Avoid Unncessary C-Sections

Concerned about the monumental increase in the number of women who have cesarean births, commonly known as C-sections, the American College of Obstetricians and Gynecologists (ACOG) and the Society for Maternal-Fetal Medicine (SMFM) have released a new consensus guideline urging women and their doctors to be more patient during labor instead of rushing to surgery.

In 2011, one in three U.S. births was by C-section (a birth through an incision in the abdominal wall and uterus, rather than through the vagina), which marked a 60 percent increase from 1996. Although cesarean birth can be life-saving for the baby and/or the mother in many cases, the rapid increase in cesarean birth rates raises concern that cesarean delivery is overused without clear evidence of improved maternal or newborn outcomes, according to the guideline.

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Increased Risk of Infant Breathing Problems, Maternal Fatalities

According to the report, the death rate is three times higher in mothers who have C-sections, compared with those who deliver vaginally. There are 13 deaths per 100,000 women who deliver via cesarean section.

And performing a C-section on mothers who have not yet experienced contractions causes an increased risk in respiratory problems in their babies.

Allowing most women with low-risk pregnancies to spend more time in the first stage of labor may avoid unnecessary C-sections, according to the consensus. The new recommendations are targeted at preventing women from having C-sections with their first birth and at decreasing the national cesarean rate.

“Physicians do need to balance risks and benefits, and for some clinical conditions, cesarean is definitely the best mode of delivery,” says Vincenzo Berghella, M.D., president of the SMFM, who helped develop the new recommendations. “But for most pregnancies that are low-risk, cesarean delivery may pose greater risk than vaginal delivery, especially risks related to future pregnancies.”

Leah Marinelli, a certified nurse midwife at Homebirth With Love in Rockland County, N.Y., told Healthline that if a woman has two or three C-sections for subsequent births, she is at risk for complications with her future pregnancies.

“Every time a woman has a C-section, her risk is much higher," explained Marinelli, who was not involved in developing the new guideline. "Nurses are seeing more placenta accretas, which is when the placenta grows into the uterus. This a very unusual, horrible complication, and it’s life-threatening. Now, when women are coming in for third or fourth C-sections, nurses are seeing a lot more placenta accretas.”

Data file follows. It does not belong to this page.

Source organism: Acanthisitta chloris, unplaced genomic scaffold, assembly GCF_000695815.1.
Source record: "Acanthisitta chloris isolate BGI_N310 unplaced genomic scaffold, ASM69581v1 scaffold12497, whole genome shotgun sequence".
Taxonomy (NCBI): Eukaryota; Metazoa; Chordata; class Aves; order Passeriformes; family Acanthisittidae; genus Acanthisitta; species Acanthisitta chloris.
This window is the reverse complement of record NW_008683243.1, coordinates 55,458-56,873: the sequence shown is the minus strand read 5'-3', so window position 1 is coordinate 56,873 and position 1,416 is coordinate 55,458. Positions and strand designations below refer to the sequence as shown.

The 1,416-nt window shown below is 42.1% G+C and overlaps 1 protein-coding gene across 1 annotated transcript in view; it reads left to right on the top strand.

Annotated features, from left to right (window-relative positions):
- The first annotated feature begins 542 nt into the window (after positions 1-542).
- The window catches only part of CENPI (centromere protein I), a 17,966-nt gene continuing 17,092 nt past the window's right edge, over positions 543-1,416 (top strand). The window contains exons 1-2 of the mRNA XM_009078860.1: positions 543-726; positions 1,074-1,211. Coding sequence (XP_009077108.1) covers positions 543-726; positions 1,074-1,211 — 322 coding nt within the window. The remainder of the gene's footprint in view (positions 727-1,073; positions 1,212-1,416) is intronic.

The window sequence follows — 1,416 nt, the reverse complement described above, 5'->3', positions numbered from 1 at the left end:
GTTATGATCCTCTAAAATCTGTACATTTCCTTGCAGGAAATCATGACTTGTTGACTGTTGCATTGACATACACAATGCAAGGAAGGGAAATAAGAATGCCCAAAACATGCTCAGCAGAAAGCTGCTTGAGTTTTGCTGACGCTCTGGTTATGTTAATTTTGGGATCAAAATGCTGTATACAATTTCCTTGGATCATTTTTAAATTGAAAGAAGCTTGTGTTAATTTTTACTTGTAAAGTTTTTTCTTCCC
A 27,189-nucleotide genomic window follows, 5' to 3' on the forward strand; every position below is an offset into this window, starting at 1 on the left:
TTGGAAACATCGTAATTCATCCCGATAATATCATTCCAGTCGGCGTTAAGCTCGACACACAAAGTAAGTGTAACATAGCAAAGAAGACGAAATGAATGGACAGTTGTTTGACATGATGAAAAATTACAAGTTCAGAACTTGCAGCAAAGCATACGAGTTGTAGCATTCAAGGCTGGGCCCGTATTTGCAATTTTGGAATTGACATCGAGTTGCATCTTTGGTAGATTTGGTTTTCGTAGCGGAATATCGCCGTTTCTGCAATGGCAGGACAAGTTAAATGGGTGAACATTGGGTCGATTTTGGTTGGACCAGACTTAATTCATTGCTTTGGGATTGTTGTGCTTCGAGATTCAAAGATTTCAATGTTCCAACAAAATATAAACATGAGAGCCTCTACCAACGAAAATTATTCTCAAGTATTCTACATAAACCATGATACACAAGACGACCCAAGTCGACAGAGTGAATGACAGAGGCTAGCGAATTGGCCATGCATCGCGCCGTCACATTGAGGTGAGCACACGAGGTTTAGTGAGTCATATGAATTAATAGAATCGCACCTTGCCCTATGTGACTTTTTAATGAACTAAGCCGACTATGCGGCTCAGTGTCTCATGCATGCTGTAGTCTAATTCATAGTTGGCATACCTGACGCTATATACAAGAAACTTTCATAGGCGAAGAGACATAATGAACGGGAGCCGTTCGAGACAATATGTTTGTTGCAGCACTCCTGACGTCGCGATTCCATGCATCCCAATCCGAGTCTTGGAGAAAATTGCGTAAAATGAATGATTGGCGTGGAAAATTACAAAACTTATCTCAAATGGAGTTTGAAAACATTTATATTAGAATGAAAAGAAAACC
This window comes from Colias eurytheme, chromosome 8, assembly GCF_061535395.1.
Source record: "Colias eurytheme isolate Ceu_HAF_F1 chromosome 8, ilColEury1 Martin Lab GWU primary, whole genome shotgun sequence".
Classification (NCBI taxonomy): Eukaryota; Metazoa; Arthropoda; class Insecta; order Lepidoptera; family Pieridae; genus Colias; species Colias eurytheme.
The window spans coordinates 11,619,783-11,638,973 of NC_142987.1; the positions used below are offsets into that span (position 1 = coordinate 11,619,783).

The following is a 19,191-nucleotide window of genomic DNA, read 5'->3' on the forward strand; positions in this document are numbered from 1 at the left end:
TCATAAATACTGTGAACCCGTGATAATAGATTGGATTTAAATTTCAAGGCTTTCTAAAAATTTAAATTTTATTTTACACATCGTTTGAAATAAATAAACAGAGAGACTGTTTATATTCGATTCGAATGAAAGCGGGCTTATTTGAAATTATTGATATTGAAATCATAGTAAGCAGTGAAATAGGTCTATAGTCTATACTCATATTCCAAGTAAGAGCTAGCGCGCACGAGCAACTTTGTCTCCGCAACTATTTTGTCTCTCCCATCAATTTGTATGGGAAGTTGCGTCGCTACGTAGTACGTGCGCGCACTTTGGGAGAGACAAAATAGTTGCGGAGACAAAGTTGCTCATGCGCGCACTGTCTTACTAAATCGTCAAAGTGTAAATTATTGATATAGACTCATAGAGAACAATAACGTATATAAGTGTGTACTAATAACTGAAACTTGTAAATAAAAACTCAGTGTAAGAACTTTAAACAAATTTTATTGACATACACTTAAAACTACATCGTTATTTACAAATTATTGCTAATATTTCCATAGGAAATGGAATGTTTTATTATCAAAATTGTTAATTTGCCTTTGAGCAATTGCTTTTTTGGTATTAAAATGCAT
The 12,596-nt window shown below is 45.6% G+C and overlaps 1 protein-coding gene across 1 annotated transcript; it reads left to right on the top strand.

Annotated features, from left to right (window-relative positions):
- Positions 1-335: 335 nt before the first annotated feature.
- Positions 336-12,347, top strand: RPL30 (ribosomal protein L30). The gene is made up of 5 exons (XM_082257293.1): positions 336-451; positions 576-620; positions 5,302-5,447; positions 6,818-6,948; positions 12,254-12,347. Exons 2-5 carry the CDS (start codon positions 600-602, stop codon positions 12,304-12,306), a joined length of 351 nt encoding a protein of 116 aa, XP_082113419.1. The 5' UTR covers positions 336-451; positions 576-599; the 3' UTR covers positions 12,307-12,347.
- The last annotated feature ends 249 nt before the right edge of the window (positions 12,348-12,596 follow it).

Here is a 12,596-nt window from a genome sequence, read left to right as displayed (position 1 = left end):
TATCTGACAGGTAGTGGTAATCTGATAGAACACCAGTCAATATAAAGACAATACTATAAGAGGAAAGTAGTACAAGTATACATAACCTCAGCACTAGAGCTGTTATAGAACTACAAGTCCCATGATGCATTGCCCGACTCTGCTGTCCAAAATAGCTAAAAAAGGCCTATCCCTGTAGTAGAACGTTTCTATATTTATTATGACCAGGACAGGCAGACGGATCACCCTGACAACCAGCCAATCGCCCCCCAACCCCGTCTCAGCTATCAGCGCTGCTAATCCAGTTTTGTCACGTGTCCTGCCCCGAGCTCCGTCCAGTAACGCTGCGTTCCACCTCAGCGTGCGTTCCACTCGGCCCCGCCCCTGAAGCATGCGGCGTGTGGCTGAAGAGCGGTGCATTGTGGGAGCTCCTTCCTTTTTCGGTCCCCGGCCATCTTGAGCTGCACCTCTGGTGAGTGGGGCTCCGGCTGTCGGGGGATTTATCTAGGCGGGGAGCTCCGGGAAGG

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Advocating Patience

“Evidence now shows that labor actually progresses slower than we thought in the past, so many women might just need a little more time to labor and deliver vaginally instead of moving to a cesarean delivery,” said Aaron B. Caughey, M.D., a member of the ACOG's Committee on Obstetric Practice who helped develop the new recommendations.

Caughey explained, “Most women who have had a cesarean with their first baby end up having repeat cesarean deliveries for subsequent babies, and this is what we’re trying to avoid. By preventing the first cesarean delivery, we should be able to reduce the nation’s overall cesarean delivery rate.”

Some women and doctors also see C-sections as more convenient, because they can be scheduled in advance, according to Caughey. Some women want to guarantee that their preferred doctor will be available when they deliver, for instance.

“They think, I don’t have to go through labor; they may think labor is so bad," said Marinelli, "but they have to recover from the surgery, and the recovery becomes harder and harder for each C-section.”

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How to Decrease Cesarean Deliveries

The guidelines call for the following ways to decrease cesarean deliveries, including:

  • Allow prolonged latent (early) phase labor.
  • Consider cervical dilation of 6 centimeters (instead of 4 centimeters) as the start of active phase labor.
  • Allow more time for labor to progress in the active phase.
  • Allow women to push for at least two hours if they have delivered before, three hours if it’s their first delivery, and even longer in some situations (for example, with an epidural).
  • Use techniques to assist with vaginal delivery. (This may include the use of forceps, for example.)
  • Encourage patients to avoid excessive weight gain during pregnancy.

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Many experts recommend performing C-sections only when they are absolutely necessary—when it’s impossible or unsafe for the mother to deliver the baby through the vagina. Some reasons for performing a C-section include a baby in an abnormal position (such as feet first, or breech), a baby with developmental problems, a mother with health problems, and problems with the placenta or umbilical cord—such as placenta previa, placental abruption, and umbilical cord prolapse.